"How much finance reserve should I be making?" is a question I've received more and more from F&I managers around the country. The reason for this heightened interest could be attributed to the change in consumer attitude and awareness regarding rate.

The constant advertising of subvented rates has helped sell more cars, but it has also created a keen awareness for interest rates among consumers. They use the interest rate as their primary guide in choosing a finance source, and they are willing to shop for the best rate. While the old considerations of convenience and dealer control of customers still have an impact on their decisions, consumers are aware of their options. That's why there are several priorities that need to be examined before an F&I manager addresses this issue.

One obvious goal of the F&I department is to make money. Logic would suggest that the more finance reserve we make, the more money we make in F&I, right? Unfortunately, the facts tend to prove the opposite.

In examining hundreds of F&I departments around the country, we find one thing in common when it comes to the top performers in income per retail unit (PRU), percentage of charge-backs, and customer satisfaction. They have a relatively even balance of income from all of their products and tend to concentrate on product sales and percentage of deals financed rather than finance reserve. They also tend to average less than two points in rate spread. Their finance reserve also shows a percentage of income under 30 percent.

One possible reason for this fact is customer attitudes. We found that negotiating rate with the customer tends to create a loss of credibility, which impacts not only reserve income but the customer's willingness to consider F&I products. It's much more effective to set the rate up front, and then deal with the rate issue only as an objection put forth by the customer. While this difference seems subtle, it seems to have an impact on customer response.

The other reason may be increased finance penetration. The fastest way to increase F&I income is to increase the number of deals financed. We make almost all of our money on finance deals. The only way to increase the percentage of deals financed is to convert buyers to our financing from another source of repayment. Interest rate speaks directly to conversions.

Case Study: Changing the Dealership's Focus

One dealership we work with saw its PRU go from $483 to $1,186 after it began setting rates during the F&I process. And while its percentage of income from finance reserve decreased dramatically, the balance the dealership achieved led to a higher PRU. Additionally, the dealer’s finance penetration went from 46 percent to 67 percent. The increase can be attributed to four changes the dealership made:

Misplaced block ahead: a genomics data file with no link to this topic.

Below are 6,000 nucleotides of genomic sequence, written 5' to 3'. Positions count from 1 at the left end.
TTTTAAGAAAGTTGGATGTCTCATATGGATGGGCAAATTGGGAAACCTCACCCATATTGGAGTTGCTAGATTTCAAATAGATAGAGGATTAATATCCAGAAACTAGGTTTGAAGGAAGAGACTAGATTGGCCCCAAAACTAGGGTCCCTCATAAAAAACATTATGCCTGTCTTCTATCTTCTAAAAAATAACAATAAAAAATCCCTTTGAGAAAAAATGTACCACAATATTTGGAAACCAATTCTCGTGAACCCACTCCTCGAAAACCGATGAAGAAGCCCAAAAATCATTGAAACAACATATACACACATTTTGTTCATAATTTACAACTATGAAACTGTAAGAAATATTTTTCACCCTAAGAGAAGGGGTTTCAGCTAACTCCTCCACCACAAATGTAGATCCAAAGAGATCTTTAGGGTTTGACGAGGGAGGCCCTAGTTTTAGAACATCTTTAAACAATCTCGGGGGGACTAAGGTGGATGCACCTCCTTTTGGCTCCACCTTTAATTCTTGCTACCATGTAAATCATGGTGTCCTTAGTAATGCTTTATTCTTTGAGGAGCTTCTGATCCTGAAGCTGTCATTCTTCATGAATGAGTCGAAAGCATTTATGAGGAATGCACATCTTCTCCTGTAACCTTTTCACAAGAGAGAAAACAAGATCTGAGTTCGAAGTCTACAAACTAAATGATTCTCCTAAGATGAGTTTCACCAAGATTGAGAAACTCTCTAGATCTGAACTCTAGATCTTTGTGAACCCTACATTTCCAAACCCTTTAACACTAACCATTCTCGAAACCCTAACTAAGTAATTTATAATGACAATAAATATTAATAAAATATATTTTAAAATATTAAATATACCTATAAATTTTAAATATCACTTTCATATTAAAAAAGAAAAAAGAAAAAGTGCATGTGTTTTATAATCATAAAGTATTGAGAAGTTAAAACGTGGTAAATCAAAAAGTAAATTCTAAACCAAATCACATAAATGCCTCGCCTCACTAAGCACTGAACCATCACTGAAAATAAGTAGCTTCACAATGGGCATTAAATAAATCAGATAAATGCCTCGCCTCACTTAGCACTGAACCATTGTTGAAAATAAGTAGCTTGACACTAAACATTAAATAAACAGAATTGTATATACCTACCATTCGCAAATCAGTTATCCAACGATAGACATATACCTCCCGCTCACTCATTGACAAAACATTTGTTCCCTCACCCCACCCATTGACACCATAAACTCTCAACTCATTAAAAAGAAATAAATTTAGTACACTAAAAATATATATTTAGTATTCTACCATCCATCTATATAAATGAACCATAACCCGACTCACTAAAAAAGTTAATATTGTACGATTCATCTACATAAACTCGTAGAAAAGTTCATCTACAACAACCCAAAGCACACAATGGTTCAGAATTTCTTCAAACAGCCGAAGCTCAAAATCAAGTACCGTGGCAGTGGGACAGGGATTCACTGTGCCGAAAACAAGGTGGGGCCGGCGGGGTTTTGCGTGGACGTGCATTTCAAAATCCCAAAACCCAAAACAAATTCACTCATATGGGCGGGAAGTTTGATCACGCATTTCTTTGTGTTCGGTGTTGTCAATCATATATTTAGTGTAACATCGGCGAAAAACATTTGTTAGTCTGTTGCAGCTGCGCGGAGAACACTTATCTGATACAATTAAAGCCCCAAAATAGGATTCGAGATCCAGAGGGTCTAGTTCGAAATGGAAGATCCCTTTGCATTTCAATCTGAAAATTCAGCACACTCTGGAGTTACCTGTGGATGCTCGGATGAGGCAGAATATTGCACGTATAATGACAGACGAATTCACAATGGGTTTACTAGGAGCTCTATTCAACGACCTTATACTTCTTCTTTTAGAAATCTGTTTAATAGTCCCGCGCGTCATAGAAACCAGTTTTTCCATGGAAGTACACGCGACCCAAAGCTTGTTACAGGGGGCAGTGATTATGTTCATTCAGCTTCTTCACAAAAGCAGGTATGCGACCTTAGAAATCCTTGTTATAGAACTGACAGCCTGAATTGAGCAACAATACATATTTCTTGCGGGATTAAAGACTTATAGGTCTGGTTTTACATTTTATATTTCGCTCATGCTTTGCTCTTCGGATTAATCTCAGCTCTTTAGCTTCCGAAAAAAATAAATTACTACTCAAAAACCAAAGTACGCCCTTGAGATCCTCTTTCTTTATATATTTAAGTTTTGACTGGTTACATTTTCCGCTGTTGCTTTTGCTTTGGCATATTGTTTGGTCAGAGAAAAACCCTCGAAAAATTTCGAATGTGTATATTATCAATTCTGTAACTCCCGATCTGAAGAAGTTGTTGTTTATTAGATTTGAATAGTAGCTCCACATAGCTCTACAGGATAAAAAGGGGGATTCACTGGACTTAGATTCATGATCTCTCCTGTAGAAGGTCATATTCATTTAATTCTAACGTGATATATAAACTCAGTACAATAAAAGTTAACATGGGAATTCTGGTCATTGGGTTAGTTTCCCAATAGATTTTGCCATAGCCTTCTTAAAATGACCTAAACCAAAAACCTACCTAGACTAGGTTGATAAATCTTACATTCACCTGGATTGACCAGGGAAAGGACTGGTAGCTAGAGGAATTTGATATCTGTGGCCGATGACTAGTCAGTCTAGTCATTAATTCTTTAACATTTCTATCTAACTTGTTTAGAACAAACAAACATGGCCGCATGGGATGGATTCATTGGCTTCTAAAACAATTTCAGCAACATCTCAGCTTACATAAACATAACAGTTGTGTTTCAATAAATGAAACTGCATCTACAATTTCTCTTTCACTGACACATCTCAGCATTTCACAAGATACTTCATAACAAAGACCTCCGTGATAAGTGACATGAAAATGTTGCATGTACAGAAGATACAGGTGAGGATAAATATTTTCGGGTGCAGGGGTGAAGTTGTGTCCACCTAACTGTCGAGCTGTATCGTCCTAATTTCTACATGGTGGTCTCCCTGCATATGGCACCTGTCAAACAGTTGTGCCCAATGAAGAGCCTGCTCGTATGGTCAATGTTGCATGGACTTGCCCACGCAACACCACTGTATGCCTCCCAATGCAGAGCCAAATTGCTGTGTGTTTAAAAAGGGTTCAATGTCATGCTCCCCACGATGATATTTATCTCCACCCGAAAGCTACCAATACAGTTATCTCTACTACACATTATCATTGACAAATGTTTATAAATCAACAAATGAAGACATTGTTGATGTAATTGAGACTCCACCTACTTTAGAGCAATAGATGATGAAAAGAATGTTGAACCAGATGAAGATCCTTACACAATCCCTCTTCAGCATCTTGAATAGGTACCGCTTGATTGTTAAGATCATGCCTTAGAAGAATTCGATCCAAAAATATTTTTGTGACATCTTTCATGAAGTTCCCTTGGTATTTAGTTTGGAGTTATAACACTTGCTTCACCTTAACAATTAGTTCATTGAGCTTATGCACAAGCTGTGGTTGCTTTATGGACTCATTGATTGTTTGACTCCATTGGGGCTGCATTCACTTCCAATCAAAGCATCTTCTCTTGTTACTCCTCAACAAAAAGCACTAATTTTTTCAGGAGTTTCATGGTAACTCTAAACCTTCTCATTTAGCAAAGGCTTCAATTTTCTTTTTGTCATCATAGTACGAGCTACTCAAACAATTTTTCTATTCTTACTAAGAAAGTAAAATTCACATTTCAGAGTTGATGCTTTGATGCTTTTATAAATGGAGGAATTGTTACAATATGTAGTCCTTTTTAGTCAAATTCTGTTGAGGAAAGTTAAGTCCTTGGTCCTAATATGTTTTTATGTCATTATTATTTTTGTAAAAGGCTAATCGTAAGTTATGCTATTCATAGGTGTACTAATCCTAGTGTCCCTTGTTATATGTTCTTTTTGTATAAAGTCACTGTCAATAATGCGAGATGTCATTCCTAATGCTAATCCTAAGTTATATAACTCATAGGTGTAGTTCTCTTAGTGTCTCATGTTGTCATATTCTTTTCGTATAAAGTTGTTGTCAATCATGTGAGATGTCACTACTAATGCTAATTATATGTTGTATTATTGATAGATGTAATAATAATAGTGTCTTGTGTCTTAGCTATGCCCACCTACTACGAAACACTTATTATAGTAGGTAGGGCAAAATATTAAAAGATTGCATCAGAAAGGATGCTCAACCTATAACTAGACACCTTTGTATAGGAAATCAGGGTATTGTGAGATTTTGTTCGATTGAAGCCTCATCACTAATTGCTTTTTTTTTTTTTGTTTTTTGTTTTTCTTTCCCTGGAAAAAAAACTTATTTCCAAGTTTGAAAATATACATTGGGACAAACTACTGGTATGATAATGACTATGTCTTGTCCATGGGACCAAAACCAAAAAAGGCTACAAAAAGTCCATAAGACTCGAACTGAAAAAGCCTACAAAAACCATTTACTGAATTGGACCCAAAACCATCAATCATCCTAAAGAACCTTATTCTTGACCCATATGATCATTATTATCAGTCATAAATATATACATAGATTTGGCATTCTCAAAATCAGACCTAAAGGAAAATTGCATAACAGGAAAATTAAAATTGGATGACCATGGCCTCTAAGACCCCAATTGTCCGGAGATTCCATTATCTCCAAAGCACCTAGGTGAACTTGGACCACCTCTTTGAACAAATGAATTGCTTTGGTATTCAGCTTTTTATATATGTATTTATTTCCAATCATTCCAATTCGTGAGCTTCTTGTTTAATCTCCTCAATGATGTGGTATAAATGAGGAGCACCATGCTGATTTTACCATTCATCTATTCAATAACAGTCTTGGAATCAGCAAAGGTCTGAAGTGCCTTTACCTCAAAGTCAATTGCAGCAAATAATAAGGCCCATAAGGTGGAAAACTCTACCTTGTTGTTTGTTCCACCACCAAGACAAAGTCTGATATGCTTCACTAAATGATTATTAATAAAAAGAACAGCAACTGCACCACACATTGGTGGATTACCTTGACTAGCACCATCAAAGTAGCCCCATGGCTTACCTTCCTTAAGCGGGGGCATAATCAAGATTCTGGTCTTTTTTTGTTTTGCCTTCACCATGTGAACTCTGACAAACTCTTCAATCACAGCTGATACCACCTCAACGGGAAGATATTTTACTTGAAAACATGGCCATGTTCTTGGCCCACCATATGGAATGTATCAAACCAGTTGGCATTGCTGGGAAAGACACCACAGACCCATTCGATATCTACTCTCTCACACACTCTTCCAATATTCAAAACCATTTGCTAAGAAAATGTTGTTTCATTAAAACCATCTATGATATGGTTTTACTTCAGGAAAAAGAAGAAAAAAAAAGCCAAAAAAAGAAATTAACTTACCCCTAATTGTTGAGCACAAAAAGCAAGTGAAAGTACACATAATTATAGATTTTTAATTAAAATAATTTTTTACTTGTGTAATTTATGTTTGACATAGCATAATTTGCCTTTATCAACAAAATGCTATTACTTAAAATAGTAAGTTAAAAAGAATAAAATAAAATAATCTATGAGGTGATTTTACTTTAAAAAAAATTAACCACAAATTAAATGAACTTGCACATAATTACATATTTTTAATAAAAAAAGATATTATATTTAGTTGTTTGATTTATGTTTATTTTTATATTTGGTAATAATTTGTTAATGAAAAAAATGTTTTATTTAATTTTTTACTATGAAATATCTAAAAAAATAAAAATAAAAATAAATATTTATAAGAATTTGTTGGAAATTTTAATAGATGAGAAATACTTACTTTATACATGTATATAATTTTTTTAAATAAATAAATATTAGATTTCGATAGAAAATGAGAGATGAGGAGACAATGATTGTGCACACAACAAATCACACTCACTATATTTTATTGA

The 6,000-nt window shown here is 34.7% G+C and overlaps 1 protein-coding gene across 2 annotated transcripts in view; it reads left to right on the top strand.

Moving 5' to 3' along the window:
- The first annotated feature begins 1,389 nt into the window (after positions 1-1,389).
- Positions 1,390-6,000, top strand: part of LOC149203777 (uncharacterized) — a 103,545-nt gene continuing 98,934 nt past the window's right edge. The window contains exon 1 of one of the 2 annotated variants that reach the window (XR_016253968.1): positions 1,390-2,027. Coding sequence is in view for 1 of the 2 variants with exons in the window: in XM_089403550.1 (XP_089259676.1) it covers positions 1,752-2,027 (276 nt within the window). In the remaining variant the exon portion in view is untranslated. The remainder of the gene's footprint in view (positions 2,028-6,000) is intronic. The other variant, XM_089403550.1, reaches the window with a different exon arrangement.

1. Setting a standard for points of interest over buy rate

2. Began using a menu selling system

3. Proper introduction, turnover and attempted conversion of every customer

4. No pre-exposure of F&I products by sales department.

These results were also accomplished without any change in personnel, and initial cancellations of products sold stayed under 2 percent.

Why did more customers choose to finance with this dealership? The only explanation has to do with the handling of rate quotes. By addressing the issue of rate in an honest and open manner, the F&I managers were able to keep a good income from reserve while converting more customers and selling more product.

Setting Interest Rate

There are several ways to set rate. Some dealers are even posting their rates based on the tier system. However you do it, it’s clear that setting the rate and disclosing that rate to the customer without dancing around the issue is, by far, the most effective way of dealing with the rate question.

Trying to make your living on finance reserve costs you income and credibility. It also sets you up for frustration. Make a reasonable amount of finance reserve income and concentrate on product sales and conversions. The rate will take care of itself.

Dealers should also make sure salespeople are trained in the areas of pre-exposure, proper introduction, and the importance of seeing every customer at the point of sale. Dealers should also make sure their F&I personnel are trained on product presentation and sales. And remember to present a reasonable rate to every customer, and make sure to do whatever it takes to convert customers to your financing. Do these things and you will get results, guaranteed.

George Angus is with Team One Research and Training, a research and training company that specializes in scientific, research-based program development and training programs for the automobile industry. Those interested in speaking with him can call (800) 928-1923.

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